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A no-holds-barred coming-of-age story replete with mental illness, drugs and sex.

Indie singer and reality-TV star Large unloads stories about her volatile life.

Best recognized as a contender on Rock Star: Supernova, Large has the heart of a true exhibitionist. She wrote and starred in a short-lived one-woman show off-Broadway, but this project marks her first literary foray, and her memoir pulls no punches. The book opens with the author's girlhood revelation about her hypersexuality, and goes on to describe her emotional, messy relationship with her mentally ill mother. Now in her early 40s, Large writes with brutal honesty about visiting her mother in mental hospitals, as well as being told by doctors that she would grow up to be just like her. That prediction had an enormous effect on her psyche, and she came out swinging against every part of herself she identified as being similar to her mother. Defensive to the point of violence, she was picked on at school, and she perpetuated mean gossip by acting out in ways that included profligate drug use and having sex with strangers from a very early age. "When I was high I felt like a rock star," Large writes—although after she began to develop her singing talent, it became acting like a rock star that led her to feel like one. She eventually fled New York and now lives in Portland, and she regularly tours with full-time musicians. The author’s prose is casual and vernacular, rife with descriptions that are not for the faint of heart. Though not necessarily likable, she comes across as authentic and unapologetic.

A no-holds-barred coming-of-age story replete with mental illness, drugs and sex.

Pub Date: Jan. 10, 2012

ISBN: 978-1-4391-9240-5

Page Count: 288

Publisher: Free Press

Review Posted Online: Oct. 22, 2011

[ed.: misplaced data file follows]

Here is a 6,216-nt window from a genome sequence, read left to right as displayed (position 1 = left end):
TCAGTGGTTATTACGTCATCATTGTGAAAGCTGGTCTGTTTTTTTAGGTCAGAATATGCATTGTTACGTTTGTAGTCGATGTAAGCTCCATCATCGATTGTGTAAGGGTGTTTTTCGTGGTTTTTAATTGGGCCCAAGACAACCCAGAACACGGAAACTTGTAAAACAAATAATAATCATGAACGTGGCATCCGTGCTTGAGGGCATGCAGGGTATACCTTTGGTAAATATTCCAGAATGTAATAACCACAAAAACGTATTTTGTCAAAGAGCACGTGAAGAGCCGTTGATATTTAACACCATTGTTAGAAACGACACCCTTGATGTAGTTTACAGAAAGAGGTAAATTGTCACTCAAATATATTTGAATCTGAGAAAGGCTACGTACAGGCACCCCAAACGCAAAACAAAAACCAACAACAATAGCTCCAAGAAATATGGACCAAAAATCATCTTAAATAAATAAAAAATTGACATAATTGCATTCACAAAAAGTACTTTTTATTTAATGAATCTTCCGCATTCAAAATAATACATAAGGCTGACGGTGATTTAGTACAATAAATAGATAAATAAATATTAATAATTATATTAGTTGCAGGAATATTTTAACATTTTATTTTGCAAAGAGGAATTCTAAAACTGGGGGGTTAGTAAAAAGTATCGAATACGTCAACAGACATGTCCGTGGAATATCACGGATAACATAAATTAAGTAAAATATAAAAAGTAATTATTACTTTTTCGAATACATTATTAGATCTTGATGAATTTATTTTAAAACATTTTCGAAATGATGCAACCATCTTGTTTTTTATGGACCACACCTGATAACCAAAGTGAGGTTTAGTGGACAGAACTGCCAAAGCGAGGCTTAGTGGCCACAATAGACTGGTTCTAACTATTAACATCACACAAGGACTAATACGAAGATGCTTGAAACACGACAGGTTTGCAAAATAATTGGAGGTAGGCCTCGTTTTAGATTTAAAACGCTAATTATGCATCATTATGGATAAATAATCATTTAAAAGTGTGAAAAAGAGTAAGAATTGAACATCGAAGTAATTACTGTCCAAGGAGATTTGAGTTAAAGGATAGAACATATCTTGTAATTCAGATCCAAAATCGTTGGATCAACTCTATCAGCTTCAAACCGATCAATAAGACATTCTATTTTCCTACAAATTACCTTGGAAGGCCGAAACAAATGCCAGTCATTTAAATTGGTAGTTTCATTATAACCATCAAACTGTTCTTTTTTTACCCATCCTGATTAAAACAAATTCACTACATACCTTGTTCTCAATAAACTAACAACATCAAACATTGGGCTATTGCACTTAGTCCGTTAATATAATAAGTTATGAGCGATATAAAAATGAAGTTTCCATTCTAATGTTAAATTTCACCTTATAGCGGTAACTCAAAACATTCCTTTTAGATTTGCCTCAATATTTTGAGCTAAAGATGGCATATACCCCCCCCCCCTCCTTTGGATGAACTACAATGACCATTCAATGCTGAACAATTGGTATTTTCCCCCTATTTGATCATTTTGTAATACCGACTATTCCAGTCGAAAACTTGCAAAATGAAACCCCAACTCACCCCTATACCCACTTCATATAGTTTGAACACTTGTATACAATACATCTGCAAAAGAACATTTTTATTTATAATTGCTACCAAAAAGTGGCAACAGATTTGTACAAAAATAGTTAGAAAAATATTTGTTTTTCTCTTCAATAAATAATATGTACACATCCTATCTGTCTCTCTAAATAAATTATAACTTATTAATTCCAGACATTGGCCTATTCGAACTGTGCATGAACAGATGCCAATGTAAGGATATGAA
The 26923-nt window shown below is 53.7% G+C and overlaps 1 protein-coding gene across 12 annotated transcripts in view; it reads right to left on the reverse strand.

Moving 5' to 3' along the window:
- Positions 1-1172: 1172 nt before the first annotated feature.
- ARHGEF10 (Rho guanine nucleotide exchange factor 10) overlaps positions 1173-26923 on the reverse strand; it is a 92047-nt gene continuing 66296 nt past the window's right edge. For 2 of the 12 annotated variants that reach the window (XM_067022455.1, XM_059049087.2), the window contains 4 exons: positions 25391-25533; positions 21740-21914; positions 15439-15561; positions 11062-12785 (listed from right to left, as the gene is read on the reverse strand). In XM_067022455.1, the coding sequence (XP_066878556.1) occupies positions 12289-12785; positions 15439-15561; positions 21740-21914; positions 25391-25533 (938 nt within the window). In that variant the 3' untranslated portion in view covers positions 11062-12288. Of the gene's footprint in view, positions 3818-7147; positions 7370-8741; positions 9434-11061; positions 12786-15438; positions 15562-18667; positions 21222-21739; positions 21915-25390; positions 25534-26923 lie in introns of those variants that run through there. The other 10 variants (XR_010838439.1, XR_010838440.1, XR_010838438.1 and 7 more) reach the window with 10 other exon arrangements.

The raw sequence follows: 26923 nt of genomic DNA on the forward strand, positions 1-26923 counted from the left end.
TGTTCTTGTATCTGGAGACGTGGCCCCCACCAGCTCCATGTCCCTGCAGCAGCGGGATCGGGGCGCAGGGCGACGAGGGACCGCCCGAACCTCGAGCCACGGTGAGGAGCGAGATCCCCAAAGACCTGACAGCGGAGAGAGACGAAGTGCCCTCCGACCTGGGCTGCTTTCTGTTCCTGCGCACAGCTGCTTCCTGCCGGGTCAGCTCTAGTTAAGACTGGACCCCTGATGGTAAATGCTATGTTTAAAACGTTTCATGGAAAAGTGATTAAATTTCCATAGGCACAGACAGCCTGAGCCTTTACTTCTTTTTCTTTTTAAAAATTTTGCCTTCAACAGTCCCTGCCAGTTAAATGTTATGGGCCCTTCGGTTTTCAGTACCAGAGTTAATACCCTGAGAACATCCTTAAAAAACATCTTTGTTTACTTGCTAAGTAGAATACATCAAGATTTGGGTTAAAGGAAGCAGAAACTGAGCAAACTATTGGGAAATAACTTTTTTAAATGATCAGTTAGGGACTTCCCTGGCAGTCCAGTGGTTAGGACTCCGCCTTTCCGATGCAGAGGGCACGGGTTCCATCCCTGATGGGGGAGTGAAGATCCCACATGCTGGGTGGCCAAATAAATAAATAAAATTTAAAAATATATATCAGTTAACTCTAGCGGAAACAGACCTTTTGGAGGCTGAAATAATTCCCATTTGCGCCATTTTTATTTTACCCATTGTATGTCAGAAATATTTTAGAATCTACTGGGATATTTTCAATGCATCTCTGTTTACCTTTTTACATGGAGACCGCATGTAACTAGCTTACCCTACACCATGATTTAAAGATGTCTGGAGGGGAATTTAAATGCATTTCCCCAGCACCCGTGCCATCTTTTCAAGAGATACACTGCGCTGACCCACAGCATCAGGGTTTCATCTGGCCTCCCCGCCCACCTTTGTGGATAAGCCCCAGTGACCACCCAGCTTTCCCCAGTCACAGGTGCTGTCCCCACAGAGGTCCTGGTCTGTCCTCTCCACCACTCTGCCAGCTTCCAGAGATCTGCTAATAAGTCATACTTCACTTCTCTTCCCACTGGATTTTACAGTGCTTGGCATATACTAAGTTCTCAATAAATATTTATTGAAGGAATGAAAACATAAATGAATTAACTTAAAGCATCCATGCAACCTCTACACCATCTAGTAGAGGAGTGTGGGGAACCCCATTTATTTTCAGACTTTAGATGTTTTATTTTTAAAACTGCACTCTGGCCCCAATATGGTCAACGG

Kirkus Reviews Issue: Nov. 15, 2011

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The author's youthfulness helps to assure the inevitable comparison with the Anne Frank diary although over and above the...

Elie Wiesel spent his early years in a small Transylvanian town as one of four children. 

He was the only one of the family to survive what Francois Maurois, in his introduction, calls the "human holocaust" of the persecution of the Jews, which began with the restrictions, the singularization of the yellow star, the enclosure within the ghetto, and went on to the mass deportations to the ovens of Auschwitz and Buchenwald. There are unforgettable and horrifying scenes here in this spare and sombre memoir of this experience of the hanging of a child, of his first farewell with his father who leaves him an inheritance of a knife and a spoon, and of his last goodbye at Buchenwald his father's corpse is already cold let alone the long months of survival under unconscionable conditions. 

The author's youthfulness helps to assure the inevitable comparison with the Anne Frank diary although over and above the sphere of suffering shared, and in this case extended to the death march itself, there is no spiritual or emotional legacy here to offset any reader reluctance.

Pub Date: Jan. 16, 2006

ISBN: 0374500010

Page Count: 120

Publisher: Hill & Wang

Review Posted Online: Oct. 7, 2011

Kirkus Reviews Issue: Jan. 15, 2006

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Well-told and admonitory.

Young-rags-to-mature-riches memoir by broker and motivational speaker Gardner.

Born and raised in the Milwaukee ghetto, the author pulled himself up from considerable disadvantage. He was fatherless, and his adored mother wasn’t always around; once, as a child, he spied her at a family funeral accompanied by a prison guard. When beautiful, evanescent Moms was there, Chris also had to deal with Freddie “I ain’t your goddamn daddy!” Triplett, one of the meanest stepfathers in recent literature. Chris did “the dozens” with the homies, boosted a bit and in the course of youthful adventure was raped. His heroes were Miles Davis, James Brown and Muhammad Ali. Meanwhile, at the behest of Moms, he developed a fondness for reading. He joined the Navy and became a medic (preparing badass Marines for proctology), and a proficient lab technician. Moving up in San Francisco, married and then divorced, he sold medical supplies. He was recruited as a trainee at Dean Witter just around the time he became a homeless single father. All his belongings in a shopping cart, Gardner sometimes slept with his young son at the office (apparently undiscovered by the night cleaning crew). The two also frequently bedded down in a public restroom. After Gardner’s talents were finally appreciated by the firm of Bear Stearns, his American Dream became real. He got the cool duds, hot car and fine ladies so coveted from afar back in the day. He even had a meeting with Nelson Mandela. Through it all, he remained a prideful parent. His own no-daddy blues are gone now.

Well-told and admonitory.

Pub Date: June 1, 2006

ISBN: 0-06-074486-3

Page Count: 320

Publisher: Amistad/HarperCollins

Review Posted Online: May 19, 2010

Kirkus Reviews Issue: March 15, 2006

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